What nobody noticed at the time, though, was that Three Mile Island was in fact a success story: The concrete containment structure did just what it was designed to do -- prevent radiation from escaping into the environment. And although the reactor itself was crippled, there was no injury or death among nuclear workers or nearby residents. Three Mile Island was the only serious accident in the history of nuclear energy generation in the United States, but it was enough to scare us away from further developing the technology: There hasn't been a nuclear plant ordered up since then.

Today, there are 103 nuclear reactors quietly delivering just 20 percent of America's electricity. Eighty percent of the people living within 10 miles of these plants approve of them (that's not including the nuclear workers). Although I don't live near a nuclear plant, I am now squarely in their camp.

And I am not alone among seasoned environmental activists in changing my mind on this subject. British atmospheric scientist James Lovelock, father of the Gaia theory, believes that nuclear energy is the only way to avoid catastrophic climate change. Stewart Brand, founder of the "Whole Earth Catalog," says the environmental movement must embrace nuclear energy to wean ourselves from fossil fuels. On occasion, such opinions have been met with excommunication from the anti-nuclear priesthood: The late British Bishop Hugh Montefiore, founder and director of Friends of the Earth, was forced to resign from the group's board after he wrote a pro-nuclear article in a church newsletter.

There are signs of a new willingness to listen, though, even among the staunchest anti-nuclear campaigners. When I attended the Kyoto climate meeting in Montreal last December, I spoke to a packed house on the question of a sustainable energy future. I argued that the only way to reduce fossil fuel emissions from electrical production is through an aggressive program of renewable energy sources (hydroelectric, geothermal heat pumps, wind, etc.) plus nuclear. The Greenpeace spokesperson was first at the mike for the question period, and I expected a tongue-lashing. Instead, he began by saying he agreed with much of what I said -- not the nuclear bit, of course, but there was a clear feeling that all options must be explored.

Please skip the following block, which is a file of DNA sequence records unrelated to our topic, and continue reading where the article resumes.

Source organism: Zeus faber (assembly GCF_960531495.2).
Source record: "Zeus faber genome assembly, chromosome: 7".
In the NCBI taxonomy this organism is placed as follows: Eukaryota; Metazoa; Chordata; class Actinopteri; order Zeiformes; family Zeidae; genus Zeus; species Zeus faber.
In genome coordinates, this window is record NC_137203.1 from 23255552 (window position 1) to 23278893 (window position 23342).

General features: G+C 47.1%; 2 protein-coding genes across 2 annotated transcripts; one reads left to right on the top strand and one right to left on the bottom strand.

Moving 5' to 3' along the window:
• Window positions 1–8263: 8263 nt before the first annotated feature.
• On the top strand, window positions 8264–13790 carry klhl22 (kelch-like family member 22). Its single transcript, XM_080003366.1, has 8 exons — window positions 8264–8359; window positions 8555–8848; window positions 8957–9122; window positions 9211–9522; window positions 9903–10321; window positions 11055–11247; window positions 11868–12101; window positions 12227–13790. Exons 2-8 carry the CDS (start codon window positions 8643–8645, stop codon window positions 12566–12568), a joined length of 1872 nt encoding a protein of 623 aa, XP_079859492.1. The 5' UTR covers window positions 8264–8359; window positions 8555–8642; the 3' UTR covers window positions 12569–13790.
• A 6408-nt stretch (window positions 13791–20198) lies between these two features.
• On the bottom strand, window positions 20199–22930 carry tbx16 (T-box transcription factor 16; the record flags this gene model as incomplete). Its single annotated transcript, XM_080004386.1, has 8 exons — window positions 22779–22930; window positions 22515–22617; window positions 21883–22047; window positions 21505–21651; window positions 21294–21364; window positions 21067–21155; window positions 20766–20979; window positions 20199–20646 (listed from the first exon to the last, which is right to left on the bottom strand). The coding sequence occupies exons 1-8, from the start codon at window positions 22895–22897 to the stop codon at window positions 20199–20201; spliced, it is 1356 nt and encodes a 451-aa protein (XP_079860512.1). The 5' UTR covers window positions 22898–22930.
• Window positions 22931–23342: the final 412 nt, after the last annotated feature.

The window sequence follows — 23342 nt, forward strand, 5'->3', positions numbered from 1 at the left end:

Here's why: Wind and solar power have their place, but because they are intermittent and unpredictable they simply can't replace big baseload plants such as coal, nuclear and hydroelectric. Natural gas, a fossil fuel, is too expensive already, and its price is too volatile to risk building big baseload plants. Given that hydroelectric resources are built pretty much to capacity, nuclear is, by elimination, the only viable substitute for coal. It's that simple.